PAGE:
KFOR ‘Trying To Break Kosovo Serbs’, Mayor Says


By Maryrose Fison

The mayor of Zvecan, Dragisa Milovic, says NATO peacekeepers were trying “to break” local Serb protesters manning a barricade at the border village of Jagnjenica.

Dragisa Milovic, Jagnejenica, Northern KosovoA Serb mayor in northern Kosovo told Balkan Insight yesterday that NATO peacekeepers were attempting to impose the authority of the Kosovo Albanian government in Pristina on his predominantly Serb region.

Speaking about KFOR’s recent action to start dismantling some Serb barricades in the area, Zvecan mayor Dragisa Milovic said: “This is a KFOR solution to break these people”.

The mayor said that the roadblocks, erected in protest against the Kosovo government’s deployment of customs officers on two border checkpoints, would remain in place until the customs officers had left.

“The barricades will be removed when Kosovo and [EU police] EULEX customs service officers leave Jarinje and Brnjak,” he said. If the Albanian customs officers don’t leave, these people will stay here as long as it takes,” he added.

“Our people have only [used] peaceful methods to defend their own interests against Kosovo Albanians,” he continued.

Milovic said that the mayors of the four Serb-majority northern municipalities of Kosovo, members of EULEX, and KFOR had met on Wednesday but no agreement had been reached on removing the barricades.

“Our local communities decided yesterday at the meeting with KFOR representatives to stop cooperating with EULEX,” the mayor recalled. “KFOR Major General Erhard Drews left the meeting so we didn’t accomplish an agreement with KFOR.”

Kosovo Serbs are angry with the EU mission for cooperating with the Pristina authorities over the deployment of Kosovo customs officials on the Serbian border.

Earlier, in Belgrade, Goran Bogdanovic, Serbian Minister for Kosovo, and Borislav Stefanovic, Serbia’s chief negotiator in Kosovo talks, called on Kosovo Serbs not to be provoked into violence following KFOR’s action.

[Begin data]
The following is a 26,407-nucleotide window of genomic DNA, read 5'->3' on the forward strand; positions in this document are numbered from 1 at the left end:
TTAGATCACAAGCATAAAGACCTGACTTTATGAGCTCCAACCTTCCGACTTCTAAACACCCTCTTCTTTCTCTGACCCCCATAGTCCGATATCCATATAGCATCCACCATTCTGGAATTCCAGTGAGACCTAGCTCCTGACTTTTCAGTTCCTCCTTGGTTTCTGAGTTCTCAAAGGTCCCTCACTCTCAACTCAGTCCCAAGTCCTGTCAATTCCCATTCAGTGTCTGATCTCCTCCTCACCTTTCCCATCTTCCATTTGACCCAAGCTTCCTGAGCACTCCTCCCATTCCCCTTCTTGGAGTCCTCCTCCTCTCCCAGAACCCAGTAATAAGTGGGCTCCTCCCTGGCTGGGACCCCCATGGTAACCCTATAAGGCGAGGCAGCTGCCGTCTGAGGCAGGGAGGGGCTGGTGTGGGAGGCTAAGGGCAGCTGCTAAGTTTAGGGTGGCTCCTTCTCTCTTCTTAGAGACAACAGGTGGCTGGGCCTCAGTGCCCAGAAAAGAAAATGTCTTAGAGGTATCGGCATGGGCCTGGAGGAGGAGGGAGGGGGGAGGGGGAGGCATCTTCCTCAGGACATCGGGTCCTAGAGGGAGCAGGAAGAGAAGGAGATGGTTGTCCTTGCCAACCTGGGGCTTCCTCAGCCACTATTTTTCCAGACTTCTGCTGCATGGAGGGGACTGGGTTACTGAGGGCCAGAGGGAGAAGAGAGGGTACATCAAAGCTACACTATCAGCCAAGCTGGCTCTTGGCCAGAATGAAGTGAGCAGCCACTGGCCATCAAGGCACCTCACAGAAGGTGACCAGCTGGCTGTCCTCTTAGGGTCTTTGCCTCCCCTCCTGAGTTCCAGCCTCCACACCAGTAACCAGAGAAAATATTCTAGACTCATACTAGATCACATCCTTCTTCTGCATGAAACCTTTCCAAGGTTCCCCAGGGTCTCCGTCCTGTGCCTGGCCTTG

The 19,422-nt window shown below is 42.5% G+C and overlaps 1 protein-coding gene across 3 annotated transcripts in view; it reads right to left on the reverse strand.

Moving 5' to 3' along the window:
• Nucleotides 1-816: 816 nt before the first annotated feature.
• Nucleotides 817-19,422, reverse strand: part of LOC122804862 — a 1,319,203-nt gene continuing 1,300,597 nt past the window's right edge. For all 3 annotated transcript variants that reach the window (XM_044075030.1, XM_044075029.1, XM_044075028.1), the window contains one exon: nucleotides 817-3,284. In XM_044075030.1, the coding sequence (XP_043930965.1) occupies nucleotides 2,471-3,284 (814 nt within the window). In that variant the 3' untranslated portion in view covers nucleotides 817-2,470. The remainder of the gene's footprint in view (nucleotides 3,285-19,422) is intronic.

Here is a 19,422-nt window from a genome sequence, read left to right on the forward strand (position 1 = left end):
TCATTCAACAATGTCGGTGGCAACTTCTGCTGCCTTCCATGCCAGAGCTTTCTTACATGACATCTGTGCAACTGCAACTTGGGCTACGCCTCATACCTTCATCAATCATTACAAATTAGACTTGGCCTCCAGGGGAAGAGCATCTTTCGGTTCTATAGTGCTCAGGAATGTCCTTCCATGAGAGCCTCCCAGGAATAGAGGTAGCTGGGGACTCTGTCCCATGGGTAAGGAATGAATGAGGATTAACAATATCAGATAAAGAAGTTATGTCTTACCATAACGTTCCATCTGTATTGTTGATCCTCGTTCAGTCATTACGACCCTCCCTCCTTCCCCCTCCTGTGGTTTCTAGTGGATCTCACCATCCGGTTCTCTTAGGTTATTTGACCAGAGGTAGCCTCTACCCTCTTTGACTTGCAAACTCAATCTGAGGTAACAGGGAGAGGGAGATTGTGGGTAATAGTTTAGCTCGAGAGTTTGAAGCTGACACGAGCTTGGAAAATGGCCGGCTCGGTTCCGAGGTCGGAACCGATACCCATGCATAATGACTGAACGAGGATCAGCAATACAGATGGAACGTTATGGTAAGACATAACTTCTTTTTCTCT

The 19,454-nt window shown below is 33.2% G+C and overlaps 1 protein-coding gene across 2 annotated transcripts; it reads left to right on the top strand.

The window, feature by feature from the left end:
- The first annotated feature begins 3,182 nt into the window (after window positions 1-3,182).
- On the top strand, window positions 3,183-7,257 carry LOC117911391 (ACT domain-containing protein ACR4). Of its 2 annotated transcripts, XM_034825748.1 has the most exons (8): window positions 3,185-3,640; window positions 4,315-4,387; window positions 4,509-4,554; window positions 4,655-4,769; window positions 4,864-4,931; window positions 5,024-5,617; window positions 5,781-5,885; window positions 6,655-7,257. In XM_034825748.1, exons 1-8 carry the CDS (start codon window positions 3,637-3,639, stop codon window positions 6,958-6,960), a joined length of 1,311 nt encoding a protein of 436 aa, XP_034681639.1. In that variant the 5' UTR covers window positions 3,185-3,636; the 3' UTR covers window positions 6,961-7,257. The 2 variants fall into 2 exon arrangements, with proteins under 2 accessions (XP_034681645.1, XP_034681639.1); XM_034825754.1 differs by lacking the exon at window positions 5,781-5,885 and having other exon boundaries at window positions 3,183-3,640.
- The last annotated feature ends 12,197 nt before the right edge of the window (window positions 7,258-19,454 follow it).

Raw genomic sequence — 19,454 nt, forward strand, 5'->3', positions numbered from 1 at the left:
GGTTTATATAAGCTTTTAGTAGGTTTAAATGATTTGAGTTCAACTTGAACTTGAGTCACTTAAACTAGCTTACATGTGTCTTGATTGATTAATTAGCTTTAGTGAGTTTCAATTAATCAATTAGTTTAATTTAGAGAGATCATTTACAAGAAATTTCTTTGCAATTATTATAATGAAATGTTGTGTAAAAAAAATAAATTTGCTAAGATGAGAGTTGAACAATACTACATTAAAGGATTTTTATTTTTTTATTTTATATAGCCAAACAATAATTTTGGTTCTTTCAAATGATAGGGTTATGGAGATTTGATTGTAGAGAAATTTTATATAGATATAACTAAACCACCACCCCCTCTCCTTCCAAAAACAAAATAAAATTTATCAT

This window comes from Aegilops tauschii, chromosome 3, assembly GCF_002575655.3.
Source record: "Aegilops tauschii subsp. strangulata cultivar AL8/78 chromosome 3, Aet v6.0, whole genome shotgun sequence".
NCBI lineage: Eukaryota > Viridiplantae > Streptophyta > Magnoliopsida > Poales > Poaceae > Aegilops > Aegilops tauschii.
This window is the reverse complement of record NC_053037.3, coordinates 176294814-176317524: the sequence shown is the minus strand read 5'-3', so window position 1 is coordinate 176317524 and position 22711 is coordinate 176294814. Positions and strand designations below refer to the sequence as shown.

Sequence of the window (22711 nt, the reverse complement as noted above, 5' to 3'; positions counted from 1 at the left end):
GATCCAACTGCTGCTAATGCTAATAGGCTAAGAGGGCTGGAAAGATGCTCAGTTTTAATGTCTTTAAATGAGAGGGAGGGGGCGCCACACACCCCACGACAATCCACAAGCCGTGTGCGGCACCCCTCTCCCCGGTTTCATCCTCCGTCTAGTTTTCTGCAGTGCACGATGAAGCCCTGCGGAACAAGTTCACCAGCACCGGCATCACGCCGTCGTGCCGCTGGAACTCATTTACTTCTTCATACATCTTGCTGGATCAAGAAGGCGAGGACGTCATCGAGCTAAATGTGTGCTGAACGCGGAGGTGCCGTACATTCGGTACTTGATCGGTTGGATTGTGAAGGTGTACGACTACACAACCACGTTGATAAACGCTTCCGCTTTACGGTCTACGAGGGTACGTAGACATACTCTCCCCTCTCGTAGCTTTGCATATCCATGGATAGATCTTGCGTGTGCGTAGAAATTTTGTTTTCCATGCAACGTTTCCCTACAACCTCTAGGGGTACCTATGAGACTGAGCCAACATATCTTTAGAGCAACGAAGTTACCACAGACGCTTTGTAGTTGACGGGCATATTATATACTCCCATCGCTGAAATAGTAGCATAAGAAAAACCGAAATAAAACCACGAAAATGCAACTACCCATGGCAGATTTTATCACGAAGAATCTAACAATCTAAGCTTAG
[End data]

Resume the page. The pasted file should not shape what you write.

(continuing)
Stefanovic also urged Serb representatives in northern Kosovo to resume talks with KFOR on freedom of movement.

Bogdanovic criticised KFOR’s action, saying it did not contribute to peace, normalization of relations or dialogue, and adding that Serbs would continue to fight peacefully for their legitimate interests.

“I appeal to KFOR not to use force in any way, as force is not the answer to the peaceful protests of the Serbian community,” Bogdanovic said on Thursday.

Balkan Insight

The Balkan Insight (formerly the Balkin Investigative Reporting Network, BIRN) is a close group of editors and trainers that enables journalists in the region to produce in-depth analytical and investigative journalism on complex political, economic and social themes. BIRN emerged from the Balkan programme of the Institute for War & Peace Reporting, IWPR, in 2005. The original IWPR Balkans team was mandated to localise that programme and make it sustainable, in light of changing realities in the region and the maturity of the IWPR intervention. Since then, its work in publishing, media training and public debate activities has become synonymous with quality, reliability and impartiality. A fully-independent and local network, it is now developing as an efficient and self-sustainable regional institution to enhance the capacity for journalism that pushes for public debate on European-oriented political and economic reform.

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